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Android 4.1 Jelly Bean and HTC Sense 4.5 on the phone are two editions older than the current ones.

The Sense 4.5 user interface is loaded on the HTC Desire 501, coating the almost two-year-old Android 4.1 Jelly Bean. This iteration of Sense doesn't have the HTC BlinkFeed news and status aggregator, as well as the HTC Zoe artsy collage maker that come standard with Sense 5.0 and above, for instance.

This HTC Sense version is characterized by a lot of animations and colorful 3D elements, and in terms of actual functionality, it’s a mixed bag. We don’t like that oft-used functions tend to get buried down in menus and simple actions like adding a shortcut to your homescreen or adjusting the screen brightness are unnecessarily complicated. Moreover, the heavier visuals don't run as smooth and seamless as the newer, simplified Sense editions, so prep yourself for some lag while swiping and scrolling, though it's nothing you can't live with.

HTC Sense is a pretty uniform-looking and functional interface, with a lot of helpful features, but the default on-screen keyboard here on the Desire 501 is not one of those. The keys are squished too tight to one another, with little distinction, making you tap two or three at once. The 4.3” screen size means you can do it with one hand without having to prop the phone with the other as is the case with so many big-screen handsets these days.

Dual SIM

One of the selling points for the Desire 501 is that is supports Active dual SIM functionality, meaning that you can get a call on the second card while talking on the first one, but the faster 3G download speeds (up to 14 Mbps) can be perused on only one of the SIM card slots. The other one maxes out at EDGE speeds.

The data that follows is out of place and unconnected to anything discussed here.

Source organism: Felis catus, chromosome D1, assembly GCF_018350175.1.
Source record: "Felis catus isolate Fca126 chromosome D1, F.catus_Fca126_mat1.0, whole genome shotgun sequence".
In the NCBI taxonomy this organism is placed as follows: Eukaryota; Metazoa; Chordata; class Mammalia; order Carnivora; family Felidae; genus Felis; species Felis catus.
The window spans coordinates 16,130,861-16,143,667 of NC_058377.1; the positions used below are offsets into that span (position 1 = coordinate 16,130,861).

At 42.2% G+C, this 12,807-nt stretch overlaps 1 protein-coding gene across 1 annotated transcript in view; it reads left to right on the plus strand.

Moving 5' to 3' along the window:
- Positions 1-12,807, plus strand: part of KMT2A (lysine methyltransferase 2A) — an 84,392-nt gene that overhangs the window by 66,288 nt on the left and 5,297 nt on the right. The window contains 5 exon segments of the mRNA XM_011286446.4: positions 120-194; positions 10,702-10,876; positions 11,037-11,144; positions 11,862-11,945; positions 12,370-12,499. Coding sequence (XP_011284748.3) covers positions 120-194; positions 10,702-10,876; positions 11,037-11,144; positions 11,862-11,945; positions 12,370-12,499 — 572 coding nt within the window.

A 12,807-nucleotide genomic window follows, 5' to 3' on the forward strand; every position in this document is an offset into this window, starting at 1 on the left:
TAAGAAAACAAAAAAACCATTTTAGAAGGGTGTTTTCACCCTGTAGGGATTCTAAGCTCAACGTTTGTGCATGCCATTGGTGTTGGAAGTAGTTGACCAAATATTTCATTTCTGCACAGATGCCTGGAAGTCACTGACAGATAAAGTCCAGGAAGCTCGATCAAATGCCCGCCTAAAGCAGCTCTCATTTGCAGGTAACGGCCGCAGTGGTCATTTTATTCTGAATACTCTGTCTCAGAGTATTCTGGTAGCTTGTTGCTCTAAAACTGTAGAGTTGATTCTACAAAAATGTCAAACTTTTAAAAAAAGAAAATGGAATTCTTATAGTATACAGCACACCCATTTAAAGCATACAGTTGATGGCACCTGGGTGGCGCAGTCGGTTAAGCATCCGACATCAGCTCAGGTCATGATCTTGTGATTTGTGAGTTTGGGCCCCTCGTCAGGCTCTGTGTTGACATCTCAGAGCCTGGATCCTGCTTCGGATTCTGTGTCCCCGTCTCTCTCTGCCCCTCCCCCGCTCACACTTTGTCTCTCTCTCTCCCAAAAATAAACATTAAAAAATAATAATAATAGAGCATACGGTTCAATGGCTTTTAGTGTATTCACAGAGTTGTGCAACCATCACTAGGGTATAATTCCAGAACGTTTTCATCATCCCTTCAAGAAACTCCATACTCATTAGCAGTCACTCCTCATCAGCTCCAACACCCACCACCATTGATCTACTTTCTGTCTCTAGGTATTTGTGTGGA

There is an app called Dual network manager, which takes care of assigning your preferred SIM slot, renaming the cards, and turning the individual connections on or off.

Processor and memory

The basic NovaThor processor has some issues with the heavily-skinned interface.

The HTC Desire 501 comes with a 1.2 GHz dual-core NovaThor U8500 processor by ST-Ericsson, and Mali-400 graphics. This SoC is far from the speediest out there, so while we can confirm that the phone is responsive most of the time, we were annoyed by the sometimes laggy process of switching between apps or interface elements. When it comes to gaming, most games run fine, but some of those heavier 3D titles might run at unimpressive frame rates. HTC has put 1GB of RAM in the handset, and 8 GB of internal memory (5 GB user-available), plus a microSD slot with up to 32 GB cards support.

Quadrant Higher is better
HTC Desire 501 2854
HTC Desire 500 5046
Motorola Moto G 8512
LG Optimus L7 II 2823
AnTuTu Higher is better
HTC Desire 501 10493
HTC Desire 500 11211
Motorola Moto G 17014
LG Optimus L7 II 6674
Vellamo Metal Higher is better
HTC Desire 501 407
HTC Desire 500 390
Motorola Moto G 499
LG Optimus L7 II 331

Internet & Connectivity

Panning and scrolling are acceptable in the browser, but it has web page rescaling issues when you zoom out.

The stock web browser on the HTC Desire 501 is okay, but we have definitely seen better. In terms of speed, it loads web pages in a timely manner, and we can't complain about lack of responsiveness while interacting with them. However, the zooming gesture behaves weirdly, causing the page to shift to the side when you zoom out. Having the text reflow feature turned off eliminates the issue. We must mention that the web browser comes with built-in Adobe Flash support, but don't expect it to work perfectly on all pages.

The phone sports European/Asian network setup, and you can enjoy 3G download speeds up to 14.4 Mbps on the primary cards, while the other slot supports 2G only. The phone also features Wi-Fi, Bluetooth 4.0, NFC and DLNA connectivity, which is a pretty decent laundry list for the category.

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